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Love or Duty? The Portrayal of Women in the Aeneid

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Maddie Feeney

on 20 March 2014

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Transcript of Love or Duty? The Portrayal of Women in the Aeneid

Love or Duty? The Portrayal of Women in the Aeneid
Dido
Queen of Carthage
Tremendous influence
Perceived as a distraction
Falls into the stereotype of irrationality
Virgil shows sympathy toward her
Creusa
First wife of Aeneas
Incredible emotional influence over him
Her early death is representative of the fact that she has no part in the history of Rome
Amata and Lavinia
Queen of Laurentum
Desperately wants Lavinia to marry Turnus
Characterized by her irrationality which is caused by Juno
Quickly succumbs to her emotions by killing herself when the outcome is still unknown
Conclusion
Virgil is implying, throughout the entire poem, that all women are the same because they all contribute some sort of hindrance to Aeneas.The women of the poem are either too masculine and considered unnatural, or too feminine and considered unstable. There is no balance. Hardly any positive regard is given to the women, they are "bad" in some way.
Juno and Venus
Camilla
Italian Warrior
She deviates most from the stereotype Virgil is most commonly describing
That of a woman controlled by her emotions and irrational decision
Despite her skill, she is still negatively portrayed because it is unnatural for a woman to be so masculine (Burke 24)
illa vel intactae segetis per summa volaret
gramina nec teneras cursu laesisset aristas,
vel mare per medium fluctu suspensa tumenti
ferret iter celeris nec tingeret aequore plantas. (7.808-811)

She could sprint over a field of wheat
And not even bruise the tender ears,
Could cruise above the open sea’s waves
And never wet the soles of her feet.
Daughter of Amata and Latinus
Not really developed as a character
Symbol for property
'quid tantum insano iuvat indulgere dolori,
o dulcis coniunx? non haec sine numine divum eveniunt; nec te comitem hinc portare Creusam fas, aut ille sinit superi regnator Olympi. longa tibi exsilia et vastum maris aequor arandum, et terram Hesperiam venies, ubi Lydius arva inter opima virum leni fluit agmine Thybris. illic res laetae regnumque et regia coniunx parta tibi; lacrimas dilectae pelle Creusae.(2.776-784)

“‘What good does it do, my sweet husband,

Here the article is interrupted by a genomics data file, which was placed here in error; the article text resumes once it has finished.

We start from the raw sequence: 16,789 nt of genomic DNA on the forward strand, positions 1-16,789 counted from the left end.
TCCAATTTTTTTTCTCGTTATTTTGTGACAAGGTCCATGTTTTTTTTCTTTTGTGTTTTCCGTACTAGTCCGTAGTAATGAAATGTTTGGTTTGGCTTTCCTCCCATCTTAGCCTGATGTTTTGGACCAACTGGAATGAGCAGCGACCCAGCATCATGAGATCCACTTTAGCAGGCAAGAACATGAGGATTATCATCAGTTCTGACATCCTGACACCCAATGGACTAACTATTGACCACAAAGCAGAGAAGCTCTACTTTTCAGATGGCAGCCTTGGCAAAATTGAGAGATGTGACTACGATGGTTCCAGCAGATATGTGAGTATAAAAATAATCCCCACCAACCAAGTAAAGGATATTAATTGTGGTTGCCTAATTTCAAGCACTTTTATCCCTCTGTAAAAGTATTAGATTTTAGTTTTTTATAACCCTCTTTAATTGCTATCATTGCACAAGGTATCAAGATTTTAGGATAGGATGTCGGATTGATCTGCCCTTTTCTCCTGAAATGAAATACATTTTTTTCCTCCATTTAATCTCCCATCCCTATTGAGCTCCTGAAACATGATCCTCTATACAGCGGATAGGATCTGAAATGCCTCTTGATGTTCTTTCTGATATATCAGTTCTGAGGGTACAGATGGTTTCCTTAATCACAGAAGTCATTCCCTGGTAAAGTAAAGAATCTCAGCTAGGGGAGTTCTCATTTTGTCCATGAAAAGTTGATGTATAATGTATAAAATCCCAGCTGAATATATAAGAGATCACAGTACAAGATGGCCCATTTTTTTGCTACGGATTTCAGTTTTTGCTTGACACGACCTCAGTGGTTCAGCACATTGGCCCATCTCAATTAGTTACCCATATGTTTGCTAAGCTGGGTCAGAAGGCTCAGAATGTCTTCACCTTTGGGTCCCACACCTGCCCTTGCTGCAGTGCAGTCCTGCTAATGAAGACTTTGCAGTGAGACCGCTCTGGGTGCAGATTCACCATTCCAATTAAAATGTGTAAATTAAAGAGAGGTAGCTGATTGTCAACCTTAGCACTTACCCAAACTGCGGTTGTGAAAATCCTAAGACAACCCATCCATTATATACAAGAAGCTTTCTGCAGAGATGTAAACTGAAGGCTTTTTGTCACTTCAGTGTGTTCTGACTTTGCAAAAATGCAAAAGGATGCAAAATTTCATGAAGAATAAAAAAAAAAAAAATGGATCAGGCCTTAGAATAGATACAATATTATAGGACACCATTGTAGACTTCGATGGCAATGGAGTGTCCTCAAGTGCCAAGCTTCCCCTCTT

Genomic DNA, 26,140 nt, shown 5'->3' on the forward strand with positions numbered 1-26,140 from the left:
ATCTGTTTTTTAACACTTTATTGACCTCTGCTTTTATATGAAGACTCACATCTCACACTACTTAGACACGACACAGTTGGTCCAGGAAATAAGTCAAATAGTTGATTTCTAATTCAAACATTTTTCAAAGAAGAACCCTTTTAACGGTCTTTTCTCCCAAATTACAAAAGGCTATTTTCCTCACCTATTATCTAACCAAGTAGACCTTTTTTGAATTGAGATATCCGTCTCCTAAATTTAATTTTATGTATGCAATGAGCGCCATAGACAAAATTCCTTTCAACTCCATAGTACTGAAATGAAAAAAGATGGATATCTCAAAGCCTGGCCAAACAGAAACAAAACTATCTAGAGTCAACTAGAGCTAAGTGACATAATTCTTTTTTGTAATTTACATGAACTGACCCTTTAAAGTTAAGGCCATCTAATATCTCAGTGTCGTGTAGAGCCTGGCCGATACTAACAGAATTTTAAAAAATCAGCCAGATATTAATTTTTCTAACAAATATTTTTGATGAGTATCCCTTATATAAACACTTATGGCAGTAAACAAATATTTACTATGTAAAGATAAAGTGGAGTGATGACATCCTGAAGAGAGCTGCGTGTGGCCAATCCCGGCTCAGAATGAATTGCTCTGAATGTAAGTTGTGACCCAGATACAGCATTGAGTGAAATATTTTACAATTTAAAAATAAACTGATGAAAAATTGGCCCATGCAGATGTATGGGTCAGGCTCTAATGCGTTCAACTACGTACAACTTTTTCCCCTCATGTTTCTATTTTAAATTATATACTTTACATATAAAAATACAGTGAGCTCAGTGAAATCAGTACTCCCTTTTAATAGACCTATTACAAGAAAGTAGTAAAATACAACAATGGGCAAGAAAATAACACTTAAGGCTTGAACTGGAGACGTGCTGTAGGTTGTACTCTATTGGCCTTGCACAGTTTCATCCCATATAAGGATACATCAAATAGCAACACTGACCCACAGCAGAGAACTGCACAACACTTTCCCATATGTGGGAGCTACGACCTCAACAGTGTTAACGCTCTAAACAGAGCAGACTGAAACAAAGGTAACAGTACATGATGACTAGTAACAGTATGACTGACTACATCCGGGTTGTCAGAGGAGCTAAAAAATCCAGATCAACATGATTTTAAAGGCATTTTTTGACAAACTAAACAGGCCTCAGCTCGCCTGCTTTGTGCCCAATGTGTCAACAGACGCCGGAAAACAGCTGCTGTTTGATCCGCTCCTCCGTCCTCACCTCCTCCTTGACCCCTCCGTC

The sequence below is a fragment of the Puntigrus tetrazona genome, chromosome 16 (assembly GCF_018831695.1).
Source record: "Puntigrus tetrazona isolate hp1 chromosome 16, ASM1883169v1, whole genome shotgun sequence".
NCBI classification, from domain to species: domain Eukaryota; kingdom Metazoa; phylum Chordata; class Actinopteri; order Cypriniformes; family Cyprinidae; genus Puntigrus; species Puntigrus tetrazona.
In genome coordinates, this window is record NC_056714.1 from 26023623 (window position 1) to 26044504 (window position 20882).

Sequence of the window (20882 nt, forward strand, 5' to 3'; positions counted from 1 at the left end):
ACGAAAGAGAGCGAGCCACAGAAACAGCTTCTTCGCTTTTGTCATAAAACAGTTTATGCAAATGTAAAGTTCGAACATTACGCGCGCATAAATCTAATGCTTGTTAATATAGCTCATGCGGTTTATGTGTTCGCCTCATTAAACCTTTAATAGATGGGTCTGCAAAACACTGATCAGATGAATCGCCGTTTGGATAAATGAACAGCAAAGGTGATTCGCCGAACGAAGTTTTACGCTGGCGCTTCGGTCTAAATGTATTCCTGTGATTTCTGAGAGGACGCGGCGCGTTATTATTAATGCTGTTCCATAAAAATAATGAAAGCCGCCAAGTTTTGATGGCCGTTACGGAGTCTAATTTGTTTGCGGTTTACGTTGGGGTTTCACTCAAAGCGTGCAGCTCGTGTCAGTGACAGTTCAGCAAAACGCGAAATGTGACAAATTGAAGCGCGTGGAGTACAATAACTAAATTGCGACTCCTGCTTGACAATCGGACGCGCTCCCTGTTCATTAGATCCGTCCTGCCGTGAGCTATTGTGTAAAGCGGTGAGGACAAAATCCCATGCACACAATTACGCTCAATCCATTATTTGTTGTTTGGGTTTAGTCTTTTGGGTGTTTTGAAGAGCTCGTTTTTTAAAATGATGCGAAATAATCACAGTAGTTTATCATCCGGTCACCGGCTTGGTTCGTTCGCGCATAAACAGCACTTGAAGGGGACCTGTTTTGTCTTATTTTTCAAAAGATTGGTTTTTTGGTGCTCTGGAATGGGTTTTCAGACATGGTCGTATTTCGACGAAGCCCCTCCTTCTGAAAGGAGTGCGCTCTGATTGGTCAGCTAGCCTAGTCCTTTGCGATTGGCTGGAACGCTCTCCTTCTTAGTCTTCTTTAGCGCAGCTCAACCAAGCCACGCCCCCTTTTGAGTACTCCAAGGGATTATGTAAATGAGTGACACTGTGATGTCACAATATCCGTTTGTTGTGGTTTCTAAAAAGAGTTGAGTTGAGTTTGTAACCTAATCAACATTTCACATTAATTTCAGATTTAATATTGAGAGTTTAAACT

To indulge in such mad grief? These things Do not happen without the will of the gods.
You may not take your Creusa with you;
The Lord of Olympus does not allow it.
Long exile is yours, plowing a vast stretch
Of sea. Then you will come to Hesperia,
Where the Lydian Tiber runs gently
Through fertile fields. There, happy times,
Kingship, and a royal wife shall be yours.
Dry your tears for your beloved Creusa.

atque illi stellatus iaspide fulva ensis erat Tyrioque ardebat murice laena demissa ex umeris, dives quae munera Dido fecerat, et tenui telas discreverat auro. (4.261-264)
His sword was enstarred with yellow jasper,
And from his shoulders hung a mantle blazing
With Tyrian purple, a splendid gift from Dido,
Who had stitched the fabric with threads of gold.
Mythical goddesses
Juno is the root of all of Aeneas's problems
Venus intervenes to prevent Juno from playing with fate
Begin to do things out of vain and spite
Virgil implying that women make life more difficult than it needs to be and tend to act on selfish desires
non dabitur regnis, esto, prohibere Latinis,
atque immota manet fatis Lavinia coniunx:
at trahere atque moras tantis licet addere rebus,
at licet amborum populos exscindere regum (7.313-16)

I accept it’s not granted to me to withhold the Latin kingdom,
and by destiny Lavinia will still, unalterably, be his bride:
but I can draw such things out and add delays,
and I can destroy the people of these two kings.
Despite the help and guidance they constantly provide, the women of the
Aeneid
are cast in a dark light for the duration of the epic.
Thesis
Juno Amata
Venus Lavinia
Creusa Camilla
Dido
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